data model

One of the primary goals for mudpy is to apply a consistent data model for all information, from configuration and preferences to user accounts and world data. Individual pieces of information are called facets, and are grouped together into entities called elements. Elements are meant to be treated as loosely-typed objects (if it walks like a duck and talks like a duck…), while facets within them have predefined names and are strictly typed. This combination provides the ability to have facet inheritance among elements as a layered sieve.

The mudpy data model consists of a mix of persistent data (stored externally but cached in memory), and ephemeral data (cross-reference indexes which can be regenerated from it). For now, persistent data is stored externally in a tree-like hierarchy of text files starting from a main configuration usually named mudpy.yaml and cached in memory as a single python dict known as the universe. This default implementation, while memory-hungry, is planned so as to reduce the number of dict lookup operations performed to retrieve an individual piece of information, when compared with a more deeply-nested dict model.


The universe is organized with a hierarchical namespace using the period (.) symbol as a separator. It is rooted at . and grows to the right with successive nodes. The right-most node must always be a facet, and the remainder of the series thus denotes the absolute name of an element within the universe (the second node from the right being the relative element name and the remaining nodes to the left are called the group). Near the root of the universal namespace are a number of special elements anchored within the .mudpy branch which provide necessary configuration information and keeps some basic elements from cluttering the rest of the tree.

Where new actor elements with no specified storage destination are kept by default.


Where the default archetype definitions are grouped together.


Where the default command definitions are grouped together.

Defines default long-term storage locations for various element groups.


Defines default values and validation checks for every facet.


Defines filesystem-based backend storage meta data.


Language specific configuration.


Various aspects determining mudpy performance.


Configuration for logging.

Where the default menu definitions are grouped together.


Defines movement directions.

Network socket configuration.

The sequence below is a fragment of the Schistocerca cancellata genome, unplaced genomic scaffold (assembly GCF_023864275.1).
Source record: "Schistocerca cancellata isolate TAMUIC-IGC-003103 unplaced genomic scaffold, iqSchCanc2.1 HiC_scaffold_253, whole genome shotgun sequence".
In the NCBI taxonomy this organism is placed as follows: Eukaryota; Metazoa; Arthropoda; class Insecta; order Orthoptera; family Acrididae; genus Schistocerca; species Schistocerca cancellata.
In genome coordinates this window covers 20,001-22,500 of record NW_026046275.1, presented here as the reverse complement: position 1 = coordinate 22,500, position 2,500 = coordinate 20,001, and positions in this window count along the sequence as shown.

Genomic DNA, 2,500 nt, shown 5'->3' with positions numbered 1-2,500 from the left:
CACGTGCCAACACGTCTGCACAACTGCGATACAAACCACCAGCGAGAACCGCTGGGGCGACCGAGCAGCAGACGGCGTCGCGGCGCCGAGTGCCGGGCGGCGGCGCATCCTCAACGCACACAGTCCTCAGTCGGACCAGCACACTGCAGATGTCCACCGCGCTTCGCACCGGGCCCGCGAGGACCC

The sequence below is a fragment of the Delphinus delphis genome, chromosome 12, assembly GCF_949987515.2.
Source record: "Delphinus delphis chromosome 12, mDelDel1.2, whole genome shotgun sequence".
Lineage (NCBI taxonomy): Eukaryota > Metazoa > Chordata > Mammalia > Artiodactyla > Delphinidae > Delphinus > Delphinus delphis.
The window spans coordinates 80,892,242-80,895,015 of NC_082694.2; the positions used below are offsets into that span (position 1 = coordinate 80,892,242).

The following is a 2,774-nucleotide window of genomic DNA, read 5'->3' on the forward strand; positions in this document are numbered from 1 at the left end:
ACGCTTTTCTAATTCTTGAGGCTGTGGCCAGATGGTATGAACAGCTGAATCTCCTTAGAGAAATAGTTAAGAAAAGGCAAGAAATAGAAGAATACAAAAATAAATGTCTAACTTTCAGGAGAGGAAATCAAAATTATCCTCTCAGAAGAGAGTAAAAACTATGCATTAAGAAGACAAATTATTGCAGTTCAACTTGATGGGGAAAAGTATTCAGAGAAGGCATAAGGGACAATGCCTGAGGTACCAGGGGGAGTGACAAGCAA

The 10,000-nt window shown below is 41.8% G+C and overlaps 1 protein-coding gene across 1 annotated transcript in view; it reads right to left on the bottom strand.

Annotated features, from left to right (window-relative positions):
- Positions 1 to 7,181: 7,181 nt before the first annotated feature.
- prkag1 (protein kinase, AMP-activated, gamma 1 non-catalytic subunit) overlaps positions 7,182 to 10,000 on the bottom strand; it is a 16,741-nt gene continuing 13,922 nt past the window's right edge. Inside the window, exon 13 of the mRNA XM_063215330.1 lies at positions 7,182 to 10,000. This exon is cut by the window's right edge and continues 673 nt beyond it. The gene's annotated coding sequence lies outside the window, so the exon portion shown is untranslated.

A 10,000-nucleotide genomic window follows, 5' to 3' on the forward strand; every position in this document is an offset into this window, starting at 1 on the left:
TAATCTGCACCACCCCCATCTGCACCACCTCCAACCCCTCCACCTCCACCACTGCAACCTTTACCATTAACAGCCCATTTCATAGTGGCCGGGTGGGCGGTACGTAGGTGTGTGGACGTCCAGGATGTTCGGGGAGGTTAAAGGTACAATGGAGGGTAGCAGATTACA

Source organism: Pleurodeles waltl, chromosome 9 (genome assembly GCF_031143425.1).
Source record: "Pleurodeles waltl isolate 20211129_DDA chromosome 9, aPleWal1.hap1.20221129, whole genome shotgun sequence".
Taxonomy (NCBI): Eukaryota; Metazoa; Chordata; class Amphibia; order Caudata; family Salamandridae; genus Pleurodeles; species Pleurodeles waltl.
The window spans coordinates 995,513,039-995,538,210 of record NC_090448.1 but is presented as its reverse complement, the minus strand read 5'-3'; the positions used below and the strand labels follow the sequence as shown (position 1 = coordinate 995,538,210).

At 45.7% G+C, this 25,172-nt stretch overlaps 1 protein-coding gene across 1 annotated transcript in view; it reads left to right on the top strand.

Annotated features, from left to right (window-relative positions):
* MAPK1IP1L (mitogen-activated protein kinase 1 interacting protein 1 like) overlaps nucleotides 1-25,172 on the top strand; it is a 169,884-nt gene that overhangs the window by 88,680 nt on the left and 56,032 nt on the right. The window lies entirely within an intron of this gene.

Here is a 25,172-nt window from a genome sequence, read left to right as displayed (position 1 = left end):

Process-specific configuration.


Where new prop elements with no specified storage destination are kept by default.

Where new room elements with no specified storage destination are kept by default.


Timing-specific settings and scheduling for the main loop.


User-focused settings such as access controls.


Long-term storage is accomplished with YAML format files, consisting of an associative array of keys mapped to values of various data types. The keys can be either absolute (beginning with a . character) or relative to the anchor specified by the parent file which loaded it. Special records can also exist to describe a data file’s properties, and always begin with an underscore (_). These are stored in the universe under the .mudpy.file group with elements named for escaped versions of the file path (. and : replaced by \. and \:) and the underscore stripped from the beginning of each facet.


Arbitrary string providing copyright notice and license information.


Arbitrary string containing a description of the file or any other useful information worth noting.


List of additional data sources to load and where to anchor their elements in the universe. The value is prefaced by the storage medium separated from the remainder by an optional parenthetical parameter and a colon. The only type implemented so far is file and the optional parameter is p to indicate a private file which should only be readable by the account under which the process is running rather than created with the default umask (ignored on unsupported platforms).


Boolean value indicating read-only status. Any file not protected with a _lock record will be regenerated and rewritten by mudpy if its records are changed, so record format will be normalized, records arbitrarily reordered and YAML comments lost in the process.